Contrary to his Seattle Mariners, manager Eric Wedge is not going down without a fight as the 2013 season limps along toward Sunday closure.
The lame-duck manager came out swinging Saturday morning, a few hours before the Mariners’ game against the Oakland A’s, when he told reporters: “If they’d offered me a five-year contract, I wouldn’t be back here.”
Wedge was apparently upset at the insinuations made one day earlier, when he announced to the team that he had no intention of coming back next season. It was widely assumed that Wedge was mostly unhappy with the offer of a one-year extension by the team in the off-season, but Saturday he said the rift between himself and CEO Howard Lincoln, team president Chuck Armstrong and general manager Jack Zduriencik, goes deeper.
“Where they see the club – they being Howard, Chuck and Jack – and where I see the club, my vision of the future and theirs are just different,” he said. “That’s as clear as I can make it.”
The awkwardness of having a lame-duck manager has been on full display this weekend, with Wedge letting his frustration boil over without getting too personal. He still won’t get specific about the nature of the rift, other than to say it’s a disagreement in how best to develop a team.
“We had a certain vision coming in here,” he said. “I came here for certain reasons, and I’m leaving here for certain reasons.”
Wedge came in as Zduriencik’s second managerial hire in 2011, after Don Wakamatsu lasted just two years with the team. The Mariners were in full rebuilding mode at the time, which was acknowledged by everyone involved.
Two sub-.500 seasons were tolerated as the Mariners brought up young talent and waited patiently for the development of players like Dustin Ackley, Jesus Montero and Justin Smoak This season was supposed to show the first signs of a future playoff contender.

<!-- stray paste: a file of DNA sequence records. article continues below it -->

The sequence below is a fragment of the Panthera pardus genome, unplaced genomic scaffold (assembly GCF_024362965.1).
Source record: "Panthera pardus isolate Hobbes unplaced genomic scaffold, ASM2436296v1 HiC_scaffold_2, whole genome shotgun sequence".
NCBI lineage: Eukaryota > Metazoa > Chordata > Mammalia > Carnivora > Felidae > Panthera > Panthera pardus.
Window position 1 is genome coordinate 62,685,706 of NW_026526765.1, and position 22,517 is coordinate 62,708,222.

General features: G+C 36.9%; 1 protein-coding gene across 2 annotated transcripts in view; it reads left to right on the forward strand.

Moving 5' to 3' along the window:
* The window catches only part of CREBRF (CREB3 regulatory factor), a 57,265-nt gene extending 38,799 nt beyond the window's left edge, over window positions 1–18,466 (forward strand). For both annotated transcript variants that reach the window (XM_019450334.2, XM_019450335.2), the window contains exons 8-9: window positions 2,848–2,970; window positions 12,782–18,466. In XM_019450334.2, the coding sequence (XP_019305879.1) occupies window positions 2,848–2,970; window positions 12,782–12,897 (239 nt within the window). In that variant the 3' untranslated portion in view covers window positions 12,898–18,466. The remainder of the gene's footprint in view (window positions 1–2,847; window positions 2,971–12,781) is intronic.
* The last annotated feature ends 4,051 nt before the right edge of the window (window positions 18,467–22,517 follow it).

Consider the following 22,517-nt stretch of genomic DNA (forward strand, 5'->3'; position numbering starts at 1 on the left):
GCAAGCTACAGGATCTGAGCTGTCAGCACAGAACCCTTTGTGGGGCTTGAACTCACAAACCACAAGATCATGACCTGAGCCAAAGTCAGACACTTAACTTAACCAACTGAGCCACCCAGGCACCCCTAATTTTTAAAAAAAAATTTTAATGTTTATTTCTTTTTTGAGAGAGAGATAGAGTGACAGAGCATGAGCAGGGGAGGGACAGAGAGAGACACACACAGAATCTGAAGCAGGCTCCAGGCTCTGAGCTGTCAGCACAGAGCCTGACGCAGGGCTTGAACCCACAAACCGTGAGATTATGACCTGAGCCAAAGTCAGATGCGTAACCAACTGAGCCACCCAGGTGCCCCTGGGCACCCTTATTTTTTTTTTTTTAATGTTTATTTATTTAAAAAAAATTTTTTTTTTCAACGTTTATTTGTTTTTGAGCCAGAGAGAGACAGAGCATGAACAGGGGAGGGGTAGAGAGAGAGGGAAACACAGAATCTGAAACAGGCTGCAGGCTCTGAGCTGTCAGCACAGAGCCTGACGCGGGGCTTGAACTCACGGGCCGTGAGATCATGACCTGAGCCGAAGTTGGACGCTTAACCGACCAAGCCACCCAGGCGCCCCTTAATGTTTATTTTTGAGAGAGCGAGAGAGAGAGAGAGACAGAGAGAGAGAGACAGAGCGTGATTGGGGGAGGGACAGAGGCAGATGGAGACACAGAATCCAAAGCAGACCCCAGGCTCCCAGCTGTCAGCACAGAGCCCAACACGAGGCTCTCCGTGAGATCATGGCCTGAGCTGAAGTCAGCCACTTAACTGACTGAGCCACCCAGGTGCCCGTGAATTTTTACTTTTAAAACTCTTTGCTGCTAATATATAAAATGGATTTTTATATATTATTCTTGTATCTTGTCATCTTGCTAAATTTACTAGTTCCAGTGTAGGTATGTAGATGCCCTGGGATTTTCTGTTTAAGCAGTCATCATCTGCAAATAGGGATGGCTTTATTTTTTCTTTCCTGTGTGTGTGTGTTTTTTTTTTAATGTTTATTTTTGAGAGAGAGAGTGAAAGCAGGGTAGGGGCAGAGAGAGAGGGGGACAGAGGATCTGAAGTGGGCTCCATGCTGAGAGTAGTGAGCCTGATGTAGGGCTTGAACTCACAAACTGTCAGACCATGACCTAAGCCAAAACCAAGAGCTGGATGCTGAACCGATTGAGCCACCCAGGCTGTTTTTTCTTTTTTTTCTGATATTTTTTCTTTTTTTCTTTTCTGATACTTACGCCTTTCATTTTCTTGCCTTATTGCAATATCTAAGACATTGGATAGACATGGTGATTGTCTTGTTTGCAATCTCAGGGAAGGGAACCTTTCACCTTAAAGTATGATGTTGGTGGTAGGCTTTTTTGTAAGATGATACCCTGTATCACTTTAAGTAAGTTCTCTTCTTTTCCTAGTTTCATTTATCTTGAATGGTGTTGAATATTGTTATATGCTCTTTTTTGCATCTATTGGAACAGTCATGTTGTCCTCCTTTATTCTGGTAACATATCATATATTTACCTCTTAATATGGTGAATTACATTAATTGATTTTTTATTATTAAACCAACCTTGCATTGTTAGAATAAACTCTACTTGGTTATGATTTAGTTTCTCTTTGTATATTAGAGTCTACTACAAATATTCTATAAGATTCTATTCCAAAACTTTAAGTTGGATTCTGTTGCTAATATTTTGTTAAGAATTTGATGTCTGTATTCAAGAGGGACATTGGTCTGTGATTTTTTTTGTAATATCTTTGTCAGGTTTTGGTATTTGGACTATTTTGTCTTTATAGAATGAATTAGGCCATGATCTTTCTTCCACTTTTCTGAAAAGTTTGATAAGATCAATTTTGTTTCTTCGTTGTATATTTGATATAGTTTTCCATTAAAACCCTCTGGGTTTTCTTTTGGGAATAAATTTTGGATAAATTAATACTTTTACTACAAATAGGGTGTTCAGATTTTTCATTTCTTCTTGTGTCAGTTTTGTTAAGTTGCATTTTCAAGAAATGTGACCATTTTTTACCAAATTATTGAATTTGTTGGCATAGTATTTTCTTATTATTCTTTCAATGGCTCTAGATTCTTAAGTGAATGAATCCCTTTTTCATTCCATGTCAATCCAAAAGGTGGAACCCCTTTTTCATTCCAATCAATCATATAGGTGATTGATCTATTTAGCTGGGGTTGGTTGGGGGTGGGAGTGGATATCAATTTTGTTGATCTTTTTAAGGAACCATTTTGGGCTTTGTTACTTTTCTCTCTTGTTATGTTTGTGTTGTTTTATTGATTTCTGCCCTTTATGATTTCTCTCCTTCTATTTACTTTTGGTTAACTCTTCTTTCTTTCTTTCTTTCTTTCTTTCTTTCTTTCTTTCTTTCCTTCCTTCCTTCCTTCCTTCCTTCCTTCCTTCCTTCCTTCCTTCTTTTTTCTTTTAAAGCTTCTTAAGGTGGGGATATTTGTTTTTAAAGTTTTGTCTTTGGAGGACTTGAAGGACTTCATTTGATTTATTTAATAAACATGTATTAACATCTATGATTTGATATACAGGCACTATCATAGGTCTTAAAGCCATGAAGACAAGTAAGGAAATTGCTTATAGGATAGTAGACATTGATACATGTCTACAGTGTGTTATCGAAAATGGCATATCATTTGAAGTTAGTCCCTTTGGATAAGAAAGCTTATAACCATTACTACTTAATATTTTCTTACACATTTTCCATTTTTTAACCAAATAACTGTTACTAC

But the Mariners got off to a miserable start and spent most of the season trying to catch up. Montero and Ackley were sent to Triple-A, Smoak struggled with injuries, and Murphy’s Law started to kick in. A hot streak in July gave some hope and started to provide evidence as to why Wedge might stick around for awhile.
His July 22 stroke not only sidelined Wedge for more than a month but also slowed the team’s progress. Acting manager Robby Thompson couldn’t keep the hot streak going, and then things became worse upon Wedge’s Aug. 23 return.
September has been one of the worst stretches of baseball in recent Mariners history. That’s a pretty bold statement considering where this franchise has been. Heading into Saturday’s game, the Mariners were 11-23 since Wedge’s return – and suddenly his future was in limbo again.
His Friday decision to step down was initially believed to be a way of saving face without the organization having to fire him, but Wedge’s pre-game press conference made it clear that he was the one who was making the decision to walk away. He wasn’t shy about admitting that a rift had developed, yet the Mariners were willing to let him finish out the season.
After his Saturday salvo, the Mariners might wish they had a muzzle. He admitted that the situation was difficult but also showed conviction about his decision to walk.
“It’s tough,” he said. “But ultimately you’ve got to do what you believe in.”
The Mariners have already gone through seven managers since Lou Piniella was traded to Tampa Bay after the 2003 season, and one of them is currently in Seattle managing the two-time defending AL West champions. Oakland’s Bob Melvin was in the visiting dugout Saturday, when he told reporters that A’s bench coach Chip Hale would be a solid candidate for the job. (Hale was reportedly considered three years ago, when Wedge was hired.)
“I think a place like this would be great for Chip,” Melvin told The San Francisco Chronicle before Saturday’s game. “He’s ready for any opportunity.”
Managerial hires are nothing new to the Mariners, who have now lost 90 or more games six times in the past decade. But before any of that, the team just wants to make it through this weekend without Wedge setting any more fires on his way out the door.